Older Adults

Our priorities and needs change as we age. HPSM wants you to have all the tools and resources you need to help you be healthy as you age. If you have a serious medical condition or need, discuss it with your doctor. Only you and your doctor can determine the best course of medical treatment that meets your needs. Review our Health Conditions section for information on topics that might be of interest to you.

Baby Boomers

If you were born between 1946 and 1964 in the United States, you're part of the Baby Boom Generation, born to parents who survived World War II and the Great Depression. Baby Boomers want an active life as they get older. If you were born before 1946, or outside the United States, you probably want an active life as well.

Being active as you get older may mean continuing to work longer or a finding a challenging hobby. It may mean an active physical life, with walking, hiking, swimming, Yoga, or Tai Chi. It may involve higher impact sports. Whatever your vision is, this group is enjoying life to the fullest in their "golden years."

Talk to your doctor and ensure that you are able to meet your goals. Your doctor can help you develop a plan to reach your goals. Your doctor can also tell you if a routine is too much for your body.

End of Life Care

You're getting older. While we all hope to live a long, healthy, happy, and energetic life—no one can predict the future. Be prepared. Talk with your family and loved ones about the end of life care you want when the time comes. Make sure your wishes are respected and honored.

Long-term care provides custodial and non-skilled care for normal daily tasks such as dressing, bathing, taking medications, and using the bathroom. For some, long-term care requires skilled medical practitioners. It can be done in the home, or at a facility. Both can be very expensive.


POLST stands for Physician Orders for Life Sustaining Treatment. It is a set of physician orders you want your doctor to follow when you can no longer speak for yourself. You fill this out with your doctor to ensure your medical wishes are met. After discussion with your doctor, you can state what level of care you want, from full support to do not resuscitate (no CPR).

Advance Directive

An Advance Directive is a list of health care decisions you make for yourself while you are in good health, so that they can be followed in the event that you are no longer able to make decisions for yourself due to illness or health condition. You can also appoint a person to make such decisions on your behalf and state whether you want to receive CPR if your heart stops beating or you stop breathing.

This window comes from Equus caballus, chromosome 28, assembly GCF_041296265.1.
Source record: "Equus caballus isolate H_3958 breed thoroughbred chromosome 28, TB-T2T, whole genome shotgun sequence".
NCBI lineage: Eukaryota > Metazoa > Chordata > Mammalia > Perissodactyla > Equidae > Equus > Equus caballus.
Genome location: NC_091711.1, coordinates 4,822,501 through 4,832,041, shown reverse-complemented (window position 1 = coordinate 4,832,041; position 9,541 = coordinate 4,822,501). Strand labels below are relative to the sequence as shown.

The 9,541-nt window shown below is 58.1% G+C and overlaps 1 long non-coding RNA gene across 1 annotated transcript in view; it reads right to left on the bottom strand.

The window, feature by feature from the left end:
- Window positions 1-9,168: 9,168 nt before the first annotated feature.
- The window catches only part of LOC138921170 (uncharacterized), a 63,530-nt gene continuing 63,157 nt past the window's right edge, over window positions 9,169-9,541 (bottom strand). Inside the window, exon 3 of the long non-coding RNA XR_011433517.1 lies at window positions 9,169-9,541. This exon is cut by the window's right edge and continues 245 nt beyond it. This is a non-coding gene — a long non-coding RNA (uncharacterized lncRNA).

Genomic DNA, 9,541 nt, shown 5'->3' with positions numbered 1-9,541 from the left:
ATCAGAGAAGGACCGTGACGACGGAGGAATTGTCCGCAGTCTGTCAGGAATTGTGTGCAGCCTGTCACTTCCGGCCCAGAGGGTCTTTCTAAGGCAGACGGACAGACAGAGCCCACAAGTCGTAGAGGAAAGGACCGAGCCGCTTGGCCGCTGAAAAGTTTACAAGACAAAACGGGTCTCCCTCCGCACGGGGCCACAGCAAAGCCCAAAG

Discuss these options with your doctor, and make sure your wishes are heard when you are no longer able to state them. Your doctor can help you fill out a form (POLST and Advance Directive). Then, keep one copy in your medical record and the original with you, to be followed when the time comes that you are at the end of your life.

Health and Fitness

There's a lot you can do as you age to help you stay fit and healthy. You don't have to join an expensive gym. You may want to join an exercise group, such as a mall walking group or other group of active aging adults. Or you can set your daily routine to have exercise be a part. Follow these simple tips on improving your health and fitness level:

  1. Get a checkup. Talk to your doctor before starting a new exercise routine or changing your level of physical activity. Your doctor can give you valuable tips that are right for you.
  2. Eat a healthy diet. Eat plenty of fruits and vegetables. Follow your doctor’s advice on the foods that are right for you. Your goal should be at least 5 servings of fruits and vegetables daily. This helps fight cancer and heart disease.
  3. Exercise: Start slowly. Don’t beat yourself up if you can’t stretch like your friend who has done Yoga for 20 years. Start slowly, take it one step at a time, and slowly make your routine more challenging.
  4. Stick to it! If you're going to join a group activity, make sure it’s at a time and place that is convenient for you.
  5. Invite a friend. When you share your health and fitness goals with a friend or family member, you can help each other stay on track.
  6. Keep moving. If you can't do your regular activity, be sure to do little things instead: take the stairs instead of an elevator; stretch or flex your arms and legs when sitting; if you’re watching TV, march in place during commercials.